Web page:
Subnautica Below Zero Review

At first glance, Subnautica Below Zero appears to be a remarkable standalone expansion pack for its predecessor, which has been available on Steam since January 2019. 

The oceans of a future Earth are still as beautiful and as dangerous as they have been before—the addition of an in-game time system helps players become accustomed to the passage of time, which replaces the day-night cycle from the original game. Players can also get used to not having to return to their underwater base; now they can do everything from inside a new submarine.

Subnautica Below Zero review
Subnautica Below Zero review

It is understandable that many players would be disappointed by what Subnautica Below Zero really is: a limited multiplayer sandbox survival game with little depth. The most important element of this mode is crafting—there are several dozen different items that can be made using a 3D printer, each with its own recipes and functions. 

The player must constantly upgrade the power supply at their base station in order to use more advanced items. Comparing both these modes, it becomes obvious that Subnautica Below Zero was designed primarily as a multiplayer game; there is no need for single player content when you can make all you want in the “real” world.

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Subnautica Below Zero is the perfect way to experience the wonder and joy of exploration, danger and survival in a freezing, desolate landscape.

The graphics are stunning and the gameplay is thrilling. It’s an open world survival game with a huge variety of ways to play, from combat to exploring to building bases and vehicles. The map is so large that it’s impossible to explore everything on your first run through. You’ll need to play again and again in order to see everything this beautiful game has to offer.

Subnautica Below Zero : Storyline

Subnautica Below Zero is a game that is both familiar and wholly original. It feels like a spiritual successor to the cult classic, Subnautica—the first-person survival adventure set on an alien sea world that challenges players to survive and thrive. Below Zero continues the story of Subnautica by taking us deep into the frozen depths of the ocean, where we will be tasked with a new mission: to help survivors of a crashed spaceship stay alive until they can be rescued.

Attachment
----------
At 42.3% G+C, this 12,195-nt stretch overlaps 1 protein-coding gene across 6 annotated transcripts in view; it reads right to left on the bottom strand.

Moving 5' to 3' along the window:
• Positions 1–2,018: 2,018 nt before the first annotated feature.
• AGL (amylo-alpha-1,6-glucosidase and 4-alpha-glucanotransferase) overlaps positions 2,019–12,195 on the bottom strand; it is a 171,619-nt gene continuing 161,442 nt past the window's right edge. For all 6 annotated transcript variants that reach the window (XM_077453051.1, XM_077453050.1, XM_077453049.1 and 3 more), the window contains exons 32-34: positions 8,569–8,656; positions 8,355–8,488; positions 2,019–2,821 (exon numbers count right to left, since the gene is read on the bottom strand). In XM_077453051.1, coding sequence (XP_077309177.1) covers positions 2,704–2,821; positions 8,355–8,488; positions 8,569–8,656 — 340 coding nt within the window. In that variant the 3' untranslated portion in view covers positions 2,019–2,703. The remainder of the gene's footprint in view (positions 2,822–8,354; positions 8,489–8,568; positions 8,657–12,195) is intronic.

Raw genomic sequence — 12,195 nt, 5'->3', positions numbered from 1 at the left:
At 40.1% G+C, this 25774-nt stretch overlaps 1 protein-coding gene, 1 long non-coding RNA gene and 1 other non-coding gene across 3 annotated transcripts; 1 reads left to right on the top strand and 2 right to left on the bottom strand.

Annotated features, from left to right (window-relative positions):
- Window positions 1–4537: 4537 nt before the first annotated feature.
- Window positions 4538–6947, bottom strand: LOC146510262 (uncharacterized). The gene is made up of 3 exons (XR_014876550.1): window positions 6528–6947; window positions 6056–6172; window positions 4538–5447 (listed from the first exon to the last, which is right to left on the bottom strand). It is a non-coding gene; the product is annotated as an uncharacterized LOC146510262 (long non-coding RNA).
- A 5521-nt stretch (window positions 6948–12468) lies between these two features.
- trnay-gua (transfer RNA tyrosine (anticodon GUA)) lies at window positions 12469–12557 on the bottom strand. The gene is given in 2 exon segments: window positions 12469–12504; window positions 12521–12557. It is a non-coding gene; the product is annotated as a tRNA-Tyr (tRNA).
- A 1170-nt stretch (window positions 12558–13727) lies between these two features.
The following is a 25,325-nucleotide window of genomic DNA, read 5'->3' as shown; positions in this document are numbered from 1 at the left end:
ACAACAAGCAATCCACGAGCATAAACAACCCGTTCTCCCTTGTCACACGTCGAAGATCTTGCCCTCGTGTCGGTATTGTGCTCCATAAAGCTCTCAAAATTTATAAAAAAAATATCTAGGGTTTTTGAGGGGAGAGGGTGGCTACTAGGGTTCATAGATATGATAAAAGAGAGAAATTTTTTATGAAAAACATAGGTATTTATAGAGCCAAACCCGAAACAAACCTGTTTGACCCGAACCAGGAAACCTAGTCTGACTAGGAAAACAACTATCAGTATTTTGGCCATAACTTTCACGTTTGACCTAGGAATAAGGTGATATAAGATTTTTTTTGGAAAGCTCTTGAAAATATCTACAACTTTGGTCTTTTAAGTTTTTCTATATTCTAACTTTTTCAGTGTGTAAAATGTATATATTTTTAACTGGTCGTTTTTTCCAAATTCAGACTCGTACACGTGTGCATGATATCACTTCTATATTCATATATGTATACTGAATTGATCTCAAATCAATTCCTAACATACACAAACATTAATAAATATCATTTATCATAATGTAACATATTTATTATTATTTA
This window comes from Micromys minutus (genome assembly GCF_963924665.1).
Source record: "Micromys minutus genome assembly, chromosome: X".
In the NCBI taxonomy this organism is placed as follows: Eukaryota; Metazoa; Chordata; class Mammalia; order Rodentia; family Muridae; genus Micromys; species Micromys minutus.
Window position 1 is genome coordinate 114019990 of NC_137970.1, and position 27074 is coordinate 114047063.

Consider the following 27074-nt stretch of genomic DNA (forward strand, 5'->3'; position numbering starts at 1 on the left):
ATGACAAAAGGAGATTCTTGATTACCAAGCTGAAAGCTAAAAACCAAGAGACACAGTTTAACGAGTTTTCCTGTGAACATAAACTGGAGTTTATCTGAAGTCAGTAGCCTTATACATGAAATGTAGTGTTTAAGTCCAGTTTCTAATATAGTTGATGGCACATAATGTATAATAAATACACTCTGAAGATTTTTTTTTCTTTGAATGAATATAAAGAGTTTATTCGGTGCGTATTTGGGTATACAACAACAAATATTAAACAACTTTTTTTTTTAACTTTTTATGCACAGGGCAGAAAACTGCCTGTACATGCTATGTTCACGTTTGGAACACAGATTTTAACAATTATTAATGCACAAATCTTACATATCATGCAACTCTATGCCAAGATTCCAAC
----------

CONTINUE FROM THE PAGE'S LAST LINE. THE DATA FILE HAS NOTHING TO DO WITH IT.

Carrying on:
The game begins with a simple tutorial that helps acclimate players to the game’s controls, mechanics, and environment. It takes place in a small submarine as it glides through a canyon: we’re introduced to our avatar (a silent protagonist), basic flight controls, mining tools, and our very first biome. 

The canyon leads into vast oceanic plains where we get our first glimpse of how hostile this environment is—and how much work it takes just to survive. We’re motivated to explore when we come across the crashed spaceship that becomes our home base. This is the moment when Below Zero starts in earnest, drawing players in by making them feel like they’re doing something meaningful for those who have survived their crash.

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Subnautica Below Zero is a game in which you are a person who has lost their spaceship and, as a result, their way of returning home. You must survive on the planet that you have crashed on by gathering resources and crafting tools.

Subnautica Below Zero is an open-world survival game. In the beginning, you are dropped onto an alien planet with no guidance or direction. Immediately, you collect resources such as wood, stone, and metal to begin crafting tools. There are many different tools that can be crafted to help you survive and traverse the world more easily. These include mechanisms to mine for resources underwater, a diving helmet to explore underwater environments, and a flashlight to see inside caves and other dark places.

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The crafting system in Subnautica Below Zero is very simple compared to other survival games such as Minecraft or Don’t Starve. However, this makes it much easier to understand what you need to craft certain items when you need them. For example, if you want to craft an oxygen tank so that you don’t drown while exploring underwater, all you need is glass and some titanium. This makes it easy to know what to gather next while exploring the vast oceans of Subnautica Below Zero’s alien planet.

Below Zero is a better-written and more atmospheric narrative experience than the original. There’s less emphasis on shooting, more on exploration and detail, and a stronger pull to discover the truth behind what happened to your sister.

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It also looks far prettier, although it has yet to capture the gorgeous undersea environment from its predecessor. Yet it does feel like you’re discovering something no one else has seen before.

That makes for a much more varied and truly exciting adventure, even if playing the first game is not entirely mandatory. Subnautica: Below Zero can be enjoyed as a standalone experience for its grim mood, or as part of an ongoing saga that will continue in future updates to come.